Saturday, March 05, 2005

South Beach, Part I

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I think I would have been okay with the boa constrictor around my neck until its owner put another one on top of it. He was a skinny hyper guy with tanned leather for skin. This was not pleasant. The snakes -- each about 6 feet long -- were writhing restlessly over my shoulders and one was putting its head disturbingly near my left breast. The second boa constructor was yellow - the color of maize, and it was definitely edgy.

"Hey, it's hungry, tiene hambre y me da asco," I said. The skinny guy moved the yellow one closer to my neck and laughed.

"Si, she's hungry, but if you don't smell like a rat she won't bite you," he said. I looked at his face. He had blue eyes and dark curly hair, tangled, but not dredlocked. I didn't want to hurt his feelings, but I hated his snakes. I thought it was exploitation, too. Exploiting my fears. Exploiting the reptiles. Exploiting people's fantasies about what it means to be in a place of the eternal carnivalesque. I loved it. Welcome to South Miami Beach.

Versace was murdered 500 yards from here and his sister still lives in the house. 2:00 am and a light on in a second-floor bedroom window.

He was savagely killed in a moldering Italianate Sunset Boulevard-esque mansion facing the beach. And now, the mansion was a featured stop on a "Graveline Tours" bus. Flashbulbs blinded us as we stood on the sidewalk in front of the wrought-iron fence that skirted the house. Fame was equally glaring and painful.

"Look, the snake he bit me once, but I had been carrying the little ratoncitos by their little colitas --- look here at where he bit his sister snake," he said. He then wrapped the two snakes around Nick, my "compaƱero," who was being surprisingly good-natured about all this. After all, if the boa constrictors got any more restless, we'd die together, our necks crushed in the same, loving, snakey embrace.

"This makes a good photo for the two of you -- something to show your grandchildren." Obviously he thought Nick and I were married. The truth was, we had met each for the first time about six hours earlier.

"Saca la foto, please - me voy a desmayar, te juro, and if I faint, I'll fall on them," I tried to keep the panic out of my voice. Maybe they were pythons. Or anacondas. It didn't matter. I didn't want them to think I smelled even vaguely rodent.

"Ja, you've got a good sense of humor, sister -- they're stronger than you. You can't hurt them."

"Too bad," I thought.

In the photo he charged Nick 15 bucks for, I was shamming a smile, I guess the best approach would have been trying to look hip and cool, with the yellow?maize python flicking its tongue over the space between my breasts, and the dark-brown sister curling itself itself around my shoulder, lifting its head and staring straight at the camera.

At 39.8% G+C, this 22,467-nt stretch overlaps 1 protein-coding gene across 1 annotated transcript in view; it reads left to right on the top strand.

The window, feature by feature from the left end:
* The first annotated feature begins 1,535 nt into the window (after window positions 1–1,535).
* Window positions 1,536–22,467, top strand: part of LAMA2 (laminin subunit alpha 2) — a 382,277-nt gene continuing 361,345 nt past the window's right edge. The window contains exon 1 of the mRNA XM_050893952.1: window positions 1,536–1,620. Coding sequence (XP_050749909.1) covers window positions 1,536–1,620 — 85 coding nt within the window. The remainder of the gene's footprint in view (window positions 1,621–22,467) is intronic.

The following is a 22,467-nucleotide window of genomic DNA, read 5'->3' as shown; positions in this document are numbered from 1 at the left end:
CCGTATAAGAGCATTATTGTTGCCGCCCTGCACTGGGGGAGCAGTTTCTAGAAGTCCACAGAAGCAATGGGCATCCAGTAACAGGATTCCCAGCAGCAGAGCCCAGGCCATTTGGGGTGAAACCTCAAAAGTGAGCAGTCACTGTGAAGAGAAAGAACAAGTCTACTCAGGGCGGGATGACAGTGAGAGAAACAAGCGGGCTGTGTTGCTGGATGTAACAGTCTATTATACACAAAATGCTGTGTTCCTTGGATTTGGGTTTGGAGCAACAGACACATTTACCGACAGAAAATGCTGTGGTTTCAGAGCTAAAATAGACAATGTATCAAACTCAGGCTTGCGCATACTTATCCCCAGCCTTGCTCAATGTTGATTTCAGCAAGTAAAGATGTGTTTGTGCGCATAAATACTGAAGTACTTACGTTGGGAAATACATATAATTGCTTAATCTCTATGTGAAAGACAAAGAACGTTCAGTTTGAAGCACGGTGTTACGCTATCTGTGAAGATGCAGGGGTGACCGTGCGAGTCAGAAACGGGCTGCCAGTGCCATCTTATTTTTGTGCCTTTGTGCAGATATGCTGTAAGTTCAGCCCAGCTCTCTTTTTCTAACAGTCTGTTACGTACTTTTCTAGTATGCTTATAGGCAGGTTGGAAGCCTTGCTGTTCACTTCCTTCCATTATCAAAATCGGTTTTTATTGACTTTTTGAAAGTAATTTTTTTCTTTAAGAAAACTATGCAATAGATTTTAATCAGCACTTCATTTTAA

Nick looked pretty relaxed about it all, amazingly enough. And, now I had a Polaroid to prove I had actually handled a baby boa (or python). I could picture myself in a boat trip down the Amazon or the Orinoco, with boas and anacondas dripping like sap from the low branches. Heart of Darkness. The horror. The beauty. The thrill of losing yourself and then realizing you'd never lost yourself at all, you'd just stopped relying on the mirror to define you.

Five Times Into the Prayer

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This poem was inspired by medieval mystics, religious architecture, and the life and times of Mary Marshall Dyer.


Five times into the prayer
I begin to understand the form;
words echoing, smooth domed ceiling
a voice reverberating
echo chamber of reality
this tight, closed space;
I roll out the carpet,
I bow my head --
will today be the day I finally forgive myself?
Tears dripping softly onto the surface
I'm tired of too many failed attempts,
too many dark nights of the soul.
I understand nothing yet; I must persevere;
there is no short-cut
the moon is a sharp sliver tonight
I look upward, think of Julian of Norwich
and other mystics --
A lifetime from here, someone
locks herself away to silence, seclusion, prayer.
I am not shocked.
I understand her thought:
"The mind must be quiet to communicate with you."
The outside world seems peculiar, sad, pointless --
can we ever transcend the space of our own consciousness?
Manipulation is a threadbare cruelty.
Commitment is a kindness one gives to oneself.
The prayer mat glides me
softly toward a place I've never been;
five times into the prayer
a face appears to me,
bathed in joy. I do not recognize it.
I lean forward.
My face touches the wool.
My body aches for forgiveness.
Five times into the prayer
I begin to understand
words take shape
the name is something I am starting to see
converted into lines
intricate patterns like iron
wrought into gates and entries
calligraphy is a barrier and a gateway
iron wrought by fire, but cooled by pure
sweet water; patterns forming
locks and labyrinths
words requiring breath
the breath in me guides me;
the words forming lines across lines
maps of time not place
I breathe. I pray.
I hear the soft words
and then echoes that repeat
endlessly, limited only
by my ability to hear.
Five times into the prayer,
but five thousand time into the echo
the carpet thick and soft against my knees
I am curled up alone here, but
a higher power is at my side, whispering
guidance & guiding me in it,
a place of eternal echoes,
the architecture of transcendence
a window, or at least,
a hope.